It would have been easy to be shocked by the absolute hypocrisy of Western powers in interpreting democracy and human rights, but their barefaced lies, pretexts and outright deceit have been repeated so often and so blatantly that few seriously accept, or even bother with the charade of western politicians when they rave on about democracy and human rights anymore.
Britain and France were quick to recognise the military dictatorship that toppled the democratically elected government in Egypt, and barely a word of condemnation was heard from them when the military embarked on extremely violent and bloody crackdowns on citizens engaged in a peaceful protest for the return of democratic rule. They are yet to speak against ongoing arrest and incarceration of protest leaders and other individuals.
By contrast, even before the blood had been washed off the streets and pavements of Cairo, an opportune diversion came with the alleged use of chemical weapons by the government of Syria’s Basher Al-Assad. The timing of the alleged attack to coincide with the visit of United Nations inspectors is as curious as the speedy declaration by the West that it had evidence that indeed, chemical weapons had been used by government forces.
While the use of any weapon of mass destruction – by any party – is a heinous crime against humanity, the contrasting approach to the Cairo massacres and the Damascus attack seems to send the message that if you want to kill hundreds or thousands of innocent people, don’t use chemical weapons or nerve gasses of any sort; use live ammunition, tanks, artillery, mortar, helicopter gunships – and every other weapon in one’s arsenal.
And this, exactly, is the crux of the matter: The way the West chooses which shade of democracy to accept or not. In 1992, parties with Islamic roots were poised to win elections in Algeria, but the elections were annulled, sending the country into two decades of conflict. Rather than accept free and fair elections won by a party with Muslim ties, the West would rather see a country torn apart by strife and civil war, or impose invisible, but highly effective and crippling sanctions on countries that elect parties the West disapproves of.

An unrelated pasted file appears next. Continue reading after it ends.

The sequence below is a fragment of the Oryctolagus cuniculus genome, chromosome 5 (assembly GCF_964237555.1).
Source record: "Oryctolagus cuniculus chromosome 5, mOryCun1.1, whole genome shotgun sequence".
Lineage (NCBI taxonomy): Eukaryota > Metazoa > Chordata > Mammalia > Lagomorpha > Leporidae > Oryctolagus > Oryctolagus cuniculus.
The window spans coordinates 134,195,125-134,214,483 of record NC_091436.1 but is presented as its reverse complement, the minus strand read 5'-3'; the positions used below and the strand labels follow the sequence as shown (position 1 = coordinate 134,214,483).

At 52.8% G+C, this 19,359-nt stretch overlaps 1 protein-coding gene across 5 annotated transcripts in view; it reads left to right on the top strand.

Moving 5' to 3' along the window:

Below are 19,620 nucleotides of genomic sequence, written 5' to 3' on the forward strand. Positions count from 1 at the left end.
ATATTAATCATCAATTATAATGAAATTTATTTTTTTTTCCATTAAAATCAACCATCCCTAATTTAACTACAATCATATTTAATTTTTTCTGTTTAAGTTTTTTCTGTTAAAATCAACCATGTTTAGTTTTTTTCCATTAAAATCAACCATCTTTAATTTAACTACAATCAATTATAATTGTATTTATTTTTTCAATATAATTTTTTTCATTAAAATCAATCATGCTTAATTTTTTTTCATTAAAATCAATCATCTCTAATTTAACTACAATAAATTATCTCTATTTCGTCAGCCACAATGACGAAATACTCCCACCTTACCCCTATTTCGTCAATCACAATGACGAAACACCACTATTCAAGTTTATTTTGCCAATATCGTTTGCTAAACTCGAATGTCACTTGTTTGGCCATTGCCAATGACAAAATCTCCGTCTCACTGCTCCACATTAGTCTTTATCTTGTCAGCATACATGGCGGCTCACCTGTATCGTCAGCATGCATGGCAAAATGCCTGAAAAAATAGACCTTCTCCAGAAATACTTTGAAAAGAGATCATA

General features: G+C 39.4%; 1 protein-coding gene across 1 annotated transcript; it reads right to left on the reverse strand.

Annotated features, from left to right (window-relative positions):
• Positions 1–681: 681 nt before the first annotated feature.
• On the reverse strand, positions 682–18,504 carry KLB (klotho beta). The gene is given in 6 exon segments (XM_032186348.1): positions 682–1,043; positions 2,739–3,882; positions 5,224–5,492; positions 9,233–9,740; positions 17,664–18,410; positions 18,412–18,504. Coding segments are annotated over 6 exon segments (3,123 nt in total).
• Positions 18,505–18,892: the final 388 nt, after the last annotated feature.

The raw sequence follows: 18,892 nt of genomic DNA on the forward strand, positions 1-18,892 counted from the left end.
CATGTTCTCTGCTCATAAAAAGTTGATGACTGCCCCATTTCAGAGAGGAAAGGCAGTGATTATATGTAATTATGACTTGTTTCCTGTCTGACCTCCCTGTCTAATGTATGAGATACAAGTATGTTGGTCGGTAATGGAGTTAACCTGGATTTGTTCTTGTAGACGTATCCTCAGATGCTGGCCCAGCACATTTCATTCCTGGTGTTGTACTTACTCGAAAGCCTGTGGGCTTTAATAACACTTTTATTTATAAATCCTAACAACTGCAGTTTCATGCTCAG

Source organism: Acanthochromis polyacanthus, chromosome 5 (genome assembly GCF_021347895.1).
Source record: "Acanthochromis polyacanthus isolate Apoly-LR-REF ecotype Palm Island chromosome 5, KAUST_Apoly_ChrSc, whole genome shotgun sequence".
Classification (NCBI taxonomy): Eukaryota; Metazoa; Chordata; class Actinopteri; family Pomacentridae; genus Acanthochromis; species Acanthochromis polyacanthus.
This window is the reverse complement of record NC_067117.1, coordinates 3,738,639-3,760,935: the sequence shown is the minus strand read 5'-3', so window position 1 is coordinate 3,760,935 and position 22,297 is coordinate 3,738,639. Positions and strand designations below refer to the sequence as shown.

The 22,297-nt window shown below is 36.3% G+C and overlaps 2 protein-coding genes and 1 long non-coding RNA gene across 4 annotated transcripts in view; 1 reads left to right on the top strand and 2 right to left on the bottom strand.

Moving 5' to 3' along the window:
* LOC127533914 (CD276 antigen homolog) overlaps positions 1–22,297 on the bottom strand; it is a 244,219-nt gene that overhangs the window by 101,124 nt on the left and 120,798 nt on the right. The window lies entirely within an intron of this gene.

Similarly, when Hamas, a political and military group opposed to the occupation of Palestine won free and fair elections in Gaza, it was promptly embargoed by the West, while Israel imposed a vicious blockage that remains in force today and has reduced Gaza to the biggest open jail in the world.
Also, despite regular elections and change of leadership which is a key aspect of democracy, the West derides Iranian democracy. Sure, there are restrictions, but Iran – Ayatollahs and all – is certainly closer to democracy than some countries in its immediate vicinity where the very notion of elections is anathema: Western duplicity would rather form strategic political and military partnerships with absolute monarchies than accede to fledgling democracies of a different shade.
When the Arab Spring began, Western nations were stumped because ordinary Arabs were suddenly rising against the oppressive regimes the West not only tolerated, but in many instances strongly backed. Behind the scenes, Western policy was to try to subvert the process, or that failing, turn it to their advantage. In Libya, Britain and France used the remnants of their fast-fading militaries to attack Muammar Ghaddafi and hijack the uprising to their advantage, though only American strikes ensured their victory.
In Tunisia, and more recently, Egypt, where revolutions led to the collapse of dictatorships heavily supported by the West, and where elections resulted in the victories of parties whose shades of democracy were not acceptable to the West, the methods were more subtle; invisible and undeclared sanctions to squeeze their economies to make life difficult for the citizens and create the impression that ‘Islamists’ could not govern effectively.
In both countries, worsening economic conditions were exploited to create discontent: In Tunisia, protesters have called for the resignation of the new government, while in Egypt, President Mohammed Morsi was given barely one year to solve decades old problems. Very curiously, the moment the military announced the coup, bread, fuel and other essentials which intriguingly had been in short supply became available, in addition to billions of dollars of foreign aid.
The only bit of cheer is that Britain and France are too economically fragile to carry out any sustained military action anywhere on their own, while the United States is war-weary after its ultimately futile exertions in Afghanistan and Iraq. They are therefore wary of embarking on another Middle East war simply because a country’s shade of democracy does not appeal to western economic and political palates, or just because a dictator used weaponry that offends western sensibilities to carry out mass murders.
The question is, on what basis should the West preach democracy, freedom and human rights when they only accept democracies whose terms they dictate and whose leaders they control, or when they prefer a brutal military dictatorship than a democracy of a different shade?